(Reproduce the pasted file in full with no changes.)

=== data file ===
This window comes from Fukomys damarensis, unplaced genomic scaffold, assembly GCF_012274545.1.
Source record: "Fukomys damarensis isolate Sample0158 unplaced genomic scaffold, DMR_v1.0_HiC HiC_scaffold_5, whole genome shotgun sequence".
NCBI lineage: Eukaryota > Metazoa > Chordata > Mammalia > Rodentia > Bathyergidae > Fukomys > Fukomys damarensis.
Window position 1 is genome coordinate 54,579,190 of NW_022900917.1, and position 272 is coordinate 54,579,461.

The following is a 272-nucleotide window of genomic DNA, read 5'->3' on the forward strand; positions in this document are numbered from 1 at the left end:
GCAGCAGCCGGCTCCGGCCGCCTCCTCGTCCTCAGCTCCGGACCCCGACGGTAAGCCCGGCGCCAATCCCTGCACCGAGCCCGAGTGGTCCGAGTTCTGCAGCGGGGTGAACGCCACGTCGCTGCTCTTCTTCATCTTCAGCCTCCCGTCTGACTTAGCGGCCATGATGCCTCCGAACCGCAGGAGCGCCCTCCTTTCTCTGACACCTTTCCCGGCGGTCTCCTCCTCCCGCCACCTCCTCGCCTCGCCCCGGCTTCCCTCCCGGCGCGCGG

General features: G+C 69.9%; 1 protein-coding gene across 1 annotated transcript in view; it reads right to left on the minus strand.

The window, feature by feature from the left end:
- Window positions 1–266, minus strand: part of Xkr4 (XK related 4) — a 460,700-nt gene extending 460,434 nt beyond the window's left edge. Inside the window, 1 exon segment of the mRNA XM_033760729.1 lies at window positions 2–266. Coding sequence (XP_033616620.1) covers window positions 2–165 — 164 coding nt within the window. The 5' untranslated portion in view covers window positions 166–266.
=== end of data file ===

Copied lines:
This window comes from Fukomys damarensis, unplaced genomic scaffold, assembly GCF_012274545.1.
Source record: "Fukomys damarensis isolate Sample0158 unplaced genomic scaffold, DMR_v1.0_HiC HiC_scaffold_5, whole genome shotgun sequence".
NCBI lineage: Eukaryota > Metazoa > Chordata > Mammalia > Rodentia > Bathyergidae > Fukomys > Fukomys damarensis.
Window position 1 is genome coordinate 54,579,190 of NW_022900917.1, and position 272 is coordinate 54,579,461.

The following is a 272-nucleotide window of genomic DNA, read 5'->3' on the forward strand; positions in this document are numbered from 1 at the left end:
GCAGCAGCCGGCTCCGGCCGCCTCCTCGTCCTCAGCTCCGGACCCCGACGGTAAGCCCGGCGCCAATCCCTGCACCGAGCCCGAGTGGTCCGAGTTCTGCAGCGGGGTGAACGCCACGTCGCTGCTCTTCTTCATCTTCAGCCTCCCGTCTGACTTAGCGGCCATGATGCCTCCGAACCGCAGGAGCGCCCTCCTTTCTCTGACACCTTTCCCGGCGGTCTCCTCCTCCCGCCACCTCCTCGCCTCGCCCCGGCTTCCCTCCCGGCGCGCGG

General features: G+C 69.9%; 1 protein-coding gene across 1 annotated transcript in view; it reads right to left on the minus strand.

The window, feature by feature from the left end:
- Window positions 1–266, minus strand: part of Xkr4 (XK related 4) — a 460,700-nt gene extending 460,434 nt beyond the window's left edge. Inside the window, 1 exon segment of the mRNA XM_033760729.1 lies at window positions 2–266. Coding sequence (XP_033616620.1) covers window positions 2–165 — 164 coding nt within the window. The 5' untranslated portion in view covers window positions 166–266.